iPhone 13 Vulnerabilities & Tips To Stay Safe In 2022

iPhone 13 Vulnerabilities & Tips To Stay Safe In 2022

Several iPhone vulnerabilities have come out in the latest iOS 15 update. While Apple has only talked about a few of them in detail, there may be more that are yet to be discussed. It makes iPhone 13 vulnerable to many cyber-attacks.

The good news is the company is already working on different patches for the fixes. However, if you are an iPhone user, you may want to take some precautionary steps. You should avoid downloading apps from untrusted sources.

You should also look for suspicious links to keep your device safe from data breaches and cyber-attacks as recovering lost data can prove to be a Himalayan task.

1.    CVE – 2021 – 30883 Vulnerability

The latest versions of iOS have caused a slew of problems for Apple consumers. The newest versions of iOS 15 did not get off to a good start, with battery loss, system operations not operating correctly, apps crashing regularly, sluggishness, and other difficulties.

Another severe security flaw, CVE – 2021 – 30883, was resolved in iOS 15.0.2, and it could have been utilized by malicious actors to abuse the IOMobileFrameBuffer—a memory resource. Now, the vulnerability in iOS 15.1, is causing problems as well. The vulnerability allows third-party actors to easily exploit the Apple devices using LPE exploits in chains.

An exploit chain is a series of exploits or assaults linked together to totally breach a device. In these attacks, hackers don’t just use one exploit to compromise their target; instead, they employ a combination of vulnerabilities that eventually lead to malware being installed on a smartphone (iPhone 13 in our case), resulting in the loss of crucial and sensitive data.

So if a smartphone has multiple vulnerabilities, when they get chained together, they can compromise the data on the targeted smartphones.

2.    The SharePlay Vulnerability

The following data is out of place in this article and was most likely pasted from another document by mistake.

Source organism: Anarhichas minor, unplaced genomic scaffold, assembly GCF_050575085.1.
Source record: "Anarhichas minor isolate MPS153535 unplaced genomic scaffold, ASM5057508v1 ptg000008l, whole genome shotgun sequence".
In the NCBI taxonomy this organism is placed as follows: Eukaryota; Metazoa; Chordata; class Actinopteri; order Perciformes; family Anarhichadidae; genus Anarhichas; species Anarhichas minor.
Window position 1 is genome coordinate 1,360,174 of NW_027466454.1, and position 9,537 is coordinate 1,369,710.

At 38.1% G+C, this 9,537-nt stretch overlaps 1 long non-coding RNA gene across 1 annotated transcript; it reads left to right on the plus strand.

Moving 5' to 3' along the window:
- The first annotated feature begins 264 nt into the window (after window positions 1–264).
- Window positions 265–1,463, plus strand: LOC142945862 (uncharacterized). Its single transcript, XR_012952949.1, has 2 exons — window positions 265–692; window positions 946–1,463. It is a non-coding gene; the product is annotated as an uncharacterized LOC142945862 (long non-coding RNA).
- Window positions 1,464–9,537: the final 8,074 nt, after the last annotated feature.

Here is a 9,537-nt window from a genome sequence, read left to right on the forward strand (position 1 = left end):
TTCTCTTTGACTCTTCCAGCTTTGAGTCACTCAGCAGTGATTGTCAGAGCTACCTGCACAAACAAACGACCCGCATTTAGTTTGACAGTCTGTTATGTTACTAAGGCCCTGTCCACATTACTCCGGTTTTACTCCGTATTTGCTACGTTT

iOS 15.1 is creating a slew of problems for Apple iPhone customers, including a sluggish user interface and inconsistent battery life. Apple released iOS 15.1 to address bugs with the previous version, iOS 15.0.2. While the most recent feature like SharePlay, a security researcher claims that it also contains two “zero-day” vulnerabilities that are exploitable.

According to Apple’s security support website, both iOS 15.0.2 and iPad OS 15.0.2, which are now available for download on compatible devices, feature a remedy for a memory corruption vulnerability that enabled an application to execute arbitrary code with the highest degree of device access.

While there are few specifics about the flaw, Apple advises that it “may have been actively exploited.” Therefore, it’s a good idea to update your devices as soon as possible.

The updates also fixed several other bugs in iOS 15 and iPadOS 15, including an issue that prevented the iPhone Leather Wallet and MagSafe from connecting to Find My Items. It prevented AirTags from appearing in the Find My Items tab. You should always be aware of what is going on with your device whether there are new vulnerabilities in its software or if there are any updates available for it.

3.    The Pegasus Problem

Apple has released security fixes to address two zero-day vulnerabilities that attacked iPhones and Macs in the wild. On iPhones, one of the vulnerabilities got used to install the Pegasus spyware.

CVE-2021-30860 and CVE-2021-30858 are two vulnerabilities that allow maliciously designed documents to execute commands when accessed on susceptible devices.

Citizen Lab found the CVE-2021-30860 CoreGraphics vulnerability. It allows threat actors to build malicious PDF documents that execute commands when opened in iOS and macOS.

CVE-2021-30858 is a WebKit after-the-fact vulnerability that allows hackers to build maliciously created web pages. It executes commands when viewed on iPhones and macOS. This vulnerability was reported anonymously, according to Apple.

The CVE-2021-30860 is a zero-day zero-click iMessage exploit named “FORCEDENTRY.” It is the same vulnerability exploited in the Pegasus attacks. Pegasus bypassed iOS BlastDoor security implementation to spy on Bahraini human rights activists.